As Spirit AeroSystems announces plans to record a hefty charge on its Gulfstream business jet programs going forward, Spirit is “not out of the woods yet,” one analyst said in a note to investors.
Questions remain on Spirit’s Airbus A350 XWB program.
The “A350 shoe (is) yet to drop,” Sterne Agee analyst Peter Arment wrote Wednesday. A sizable write-down on the Airbus program would not come as a surprise.
Spirit is evaluating the program.
“With the A350 program not yet in production and still in potential re-design phase, (Spirit) would not commit to finishing the review by year end,” Arment wrote.
Spirit has the opportunity for $2 billion in revenue on components it will build for the first 400 A350 commercial airliners, Arment said in the report. But “given the scope of the A350 program, we would not be surprised to see its write-down equal the Gulfstream programs.”
Spirit said Tuesday it plans to take a $350 million to $400 million pre-tax charge primarily related to its Gulfstream programs because costs are expected to rise in the wing segment during the years 2014 to 2021.
That will bring Spirit’s total write-downs for the Gulfstream programs — work on G280 and G650 business jets — to $600 million to $650 million.
Spirit also announced Tuesday that it plans to find a buyer for its Oklahoma facilities in Tulsa and McAlester.
Last year, it took a hefty $590 million charge in the third quarter on its new development programs, not including the A350.
Despite this week’s news of the charge on Gulfstream programs, “without a reset of the A350 program and divesting Oklahoma sites, (Spirit) CEO (Larry) Lawson has not yet cleared the decks,” Arment wrote.
Spirit has postponed release of its second quarter earnings because auditors have not yet completed their review of the company’s financial information.
The company builds the center fuselage frame sections for the A350 in Kinston, N.C., and ships them to its plant in St. Nazaire, France, for assembly and delivery to Airbus.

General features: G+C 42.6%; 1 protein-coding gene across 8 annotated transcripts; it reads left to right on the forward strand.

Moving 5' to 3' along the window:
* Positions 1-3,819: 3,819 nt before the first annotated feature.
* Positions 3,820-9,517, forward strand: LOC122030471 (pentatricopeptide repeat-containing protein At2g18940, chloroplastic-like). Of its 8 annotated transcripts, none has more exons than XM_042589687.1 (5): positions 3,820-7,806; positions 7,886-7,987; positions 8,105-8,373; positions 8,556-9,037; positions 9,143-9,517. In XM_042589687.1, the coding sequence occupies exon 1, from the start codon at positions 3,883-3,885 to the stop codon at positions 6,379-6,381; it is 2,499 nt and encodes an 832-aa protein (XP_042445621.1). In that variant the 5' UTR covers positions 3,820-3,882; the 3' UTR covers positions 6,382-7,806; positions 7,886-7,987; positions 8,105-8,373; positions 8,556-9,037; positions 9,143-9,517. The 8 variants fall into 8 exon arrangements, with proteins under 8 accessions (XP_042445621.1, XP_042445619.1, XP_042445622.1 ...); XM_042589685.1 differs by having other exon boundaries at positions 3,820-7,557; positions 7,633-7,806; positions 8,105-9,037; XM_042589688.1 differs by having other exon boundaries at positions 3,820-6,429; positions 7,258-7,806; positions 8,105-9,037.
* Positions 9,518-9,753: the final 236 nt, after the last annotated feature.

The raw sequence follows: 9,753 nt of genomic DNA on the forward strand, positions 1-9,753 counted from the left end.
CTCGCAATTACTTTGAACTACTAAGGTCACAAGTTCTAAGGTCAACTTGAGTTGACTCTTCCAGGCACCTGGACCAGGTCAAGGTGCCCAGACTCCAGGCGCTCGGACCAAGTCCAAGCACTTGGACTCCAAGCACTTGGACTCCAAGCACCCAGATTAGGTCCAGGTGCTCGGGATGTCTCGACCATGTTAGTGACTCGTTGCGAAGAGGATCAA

On a conference call with analysts Tuesday, a Spirit executive declined to say whether Spirit is anticipating more charges – on the A350 program or other programs during the second quarter.
“When we report our earnings later, we will talk about all the details around the rest of the performance of the company,” Spirit chief financial office Philip Anderson said.
Spirit officials did say they expect to report a 13 percent increase in revenue in the second-quarter results and better operating performance.
Lawson told analysts that Spirit is making “great progress” on the A350.
“We’re really just focused on the development — we’re early in the development phase of it so we’ll continue to ... just focus on delivering as part of the development program, that will continue to mature” Lawson told analysts.
It’s apparent that despite negative news, the underlying core business at Spirit remains strong, Sam Pearlstein senior analyst at Wells Fargo Securities said in an analyst report.
“We believe the divestiture of the problem Gulfstream programs reduces the risks for Spirit in future periods,” Pearlstein said.
A sale of Spirit’s Oklahoma facilities could generate about $500 million to $600 million in gross proceeds, he said.
Spirit’s decision to sell its Oklahoma operations makes sense, Cowen and Co. analyst Cai von Rumohr said in a report to investors. But it’s unclear whether it will be cash positive given the Gulfstream charges.
“It’s unclear if potential buyer’s synergies and Tulsa programs’ franchise value will outweigh their cash liabilities given Boeing and Gulfstream’s (approval) will be required to transfer the contracts,” von Rumohr wrote.